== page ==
The Corinthian believers had not thought through the implications of their sexual immorality. Anyone who joins himself together with a prostitute by that act becomes one body with her. There is no such thing as casual sex. Outside of marriage it is always an act of sacrilege. (Morris, p. 98)
Paul quotes from Genesis 2:24, “The two shall become one flesh.” He is responding to Christians who misunderstand what it means to be free from the law. Therefore he takes them back to the beginning, before the law, in fact before sin and the fall, to make a very important point. Sexual purity is not about keeping any law; it is about fulfilling God’s original purpose for marriage. Paul has taught all these things to the Corinthians before, that is why he repeatedly uses the expression, “Do you not know?” (verses 15, 16 &19). He is incredulous that after all the time he has spent ministering to them that they still don’t understand these things.
What great truth is Paul seeking to stir up in the memories of the Corinthian believers when he quotes Genesis 2:24, about “the two shall become one flesh”, and immediately follows that with the statement of verse 17, “But he who is joined to the Lord is one spirit with Him”? He is reminding them that there is a powerful relationship between sexual union and our spiritual union with Christ. Look with me to Ephesians to see what teaching Paul is reminding them of.
Ephesians 5:31-32“For this reason a man shall leave his father and mother and be joined to his wife, and the two shall become one flesh.” This is a great mystery, but I speak concerning Christ and the church.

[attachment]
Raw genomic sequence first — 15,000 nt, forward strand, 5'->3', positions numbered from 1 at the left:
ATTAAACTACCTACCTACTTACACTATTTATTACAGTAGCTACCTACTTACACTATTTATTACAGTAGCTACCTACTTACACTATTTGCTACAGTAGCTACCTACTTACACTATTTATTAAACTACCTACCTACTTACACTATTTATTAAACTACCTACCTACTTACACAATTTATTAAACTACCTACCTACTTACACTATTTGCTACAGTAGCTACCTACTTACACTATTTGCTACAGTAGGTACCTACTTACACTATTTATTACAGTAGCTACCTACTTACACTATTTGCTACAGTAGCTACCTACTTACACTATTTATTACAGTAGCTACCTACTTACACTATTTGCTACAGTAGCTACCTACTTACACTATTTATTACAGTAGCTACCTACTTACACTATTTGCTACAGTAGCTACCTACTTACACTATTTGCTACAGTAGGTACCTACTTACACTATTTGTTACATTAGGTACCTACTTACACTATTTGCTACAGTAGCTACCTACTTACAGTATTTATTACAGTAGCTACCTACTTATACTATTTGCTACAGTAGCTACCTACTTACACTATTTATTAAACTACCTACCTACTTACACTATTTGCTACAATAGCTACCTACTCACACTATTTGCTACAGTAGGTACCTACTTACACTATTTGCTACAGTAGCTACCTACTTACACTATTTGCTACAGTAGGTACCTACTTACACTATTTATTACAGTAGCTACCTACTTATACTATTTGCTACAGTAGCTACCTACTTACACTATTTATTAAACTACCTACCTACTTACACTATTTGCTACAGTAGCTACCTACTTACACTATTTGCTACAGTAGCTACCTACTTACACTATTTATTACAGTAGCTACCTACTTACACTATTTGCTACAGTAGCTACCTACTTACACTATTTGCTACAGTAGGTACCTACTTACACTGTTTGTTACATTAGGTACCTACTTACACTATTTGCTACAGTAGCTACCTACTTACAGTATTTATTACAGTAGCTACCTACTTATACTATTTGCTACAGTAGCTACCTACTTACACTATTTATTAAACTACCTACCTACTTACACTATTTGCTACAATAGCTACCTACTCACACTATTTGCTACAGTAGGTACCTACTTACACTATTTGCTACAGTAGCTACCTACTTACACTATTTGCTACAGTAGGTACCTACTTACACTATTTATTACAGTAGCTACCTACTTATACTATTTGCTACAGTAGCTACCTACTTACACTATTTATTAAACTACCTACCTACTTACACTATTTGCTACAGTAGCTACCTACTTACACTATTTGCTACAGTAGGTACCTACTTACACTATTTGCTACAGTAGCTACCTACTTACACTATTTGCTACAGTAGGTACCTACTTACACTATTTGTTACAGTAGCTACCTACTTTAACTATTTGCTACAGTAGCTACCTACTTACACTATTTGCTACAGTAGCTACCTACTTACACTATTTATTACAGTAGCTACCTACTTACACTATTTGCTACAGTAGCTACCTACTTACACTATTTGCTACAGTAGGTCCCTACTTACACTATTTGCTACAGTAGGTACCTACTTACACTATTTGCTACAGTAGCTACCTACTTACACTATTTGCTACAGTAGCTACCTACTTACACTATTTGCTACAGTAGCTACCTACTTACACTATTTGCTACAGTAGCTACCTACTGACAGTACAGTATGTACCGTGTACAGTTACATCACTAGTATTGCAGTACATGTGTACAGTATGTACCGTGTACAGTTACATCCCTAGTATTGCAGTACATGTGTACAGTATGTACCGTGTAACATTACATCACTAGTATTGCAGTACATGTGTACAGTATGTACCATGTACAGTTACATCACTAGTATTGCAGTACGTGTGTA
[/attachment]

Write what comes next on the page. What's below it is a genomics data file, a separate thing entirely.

When you read the entire passage beginning in verse 31 it becomes clear that God has patterned marriage after Christ’s covenant commitment to His bride, the church. God’s highest purpose in marriage is to illustrate or dramatize to the world through the relationship of the husband and wife what the covenant relationship between Christ and His church is like. So when Paul quotes Genesis 2:24, “Therefore a man shall leave his father and mother and be joined to his wife, and they shall become one flesh”— he is reminding the Corinthians of what he has taught them that sexual union communicates. That leaving parents and holding fast to a wife, forming a new one-flesh union, is meant from the beginning to display this new covenant—Christ’s leaving His Father and taking the church as His bride, at the cost of His life, and holding fast to her in a one-spirit union forever. (John Piper, “This Momentary Marriage”, p. 30) “Christ will never leave His wife. Ever. Our Lord keeps His covenant forever. Marriage is a display of that permanence.” (Ibid, p. 25)
Paul is not saying in 1 Corinthians 6:16 that a man is married to every prostitute with whom he ever had relationships. For Jesus said to the woman at the well who had been through five husbands that “The one you now have is not your husband” (John 4:18). In other words, physical union by itself does not make a marriage. Marriage is a covenant till death. But any sexual union outside of marriage is an utter betrayal of what becoming one flesh is meant to represent. Paul is saying: “Your sexual immorality is desecrating the act of sexual union. Sexual union has the meaning of “one flesh” and “one body” in marriage—something profound pure and spiritual. But you are desecrating that sacred truth with a prostitute.” (Ibid. p. 31)
The word “joins” (or unites), used in both verses 16 and 17, is a word that means to glue or to weld together and it describes a very close and strong tie. (Morris, p. 98) Those who share together in the sexual act become one in body. When it’s with a prostitute, though they have entered into something permanent they part and go their separate ways. The perverse temporary nature of the union between a man and a prostitute is contrasted with the permanent spiritual union between the Lord and a believer. God’s relationship with us is permanent and any sexual union that does not portray this permanent fidelity is absolutely wrong and out of place and a perverse misuse of Christ’s body.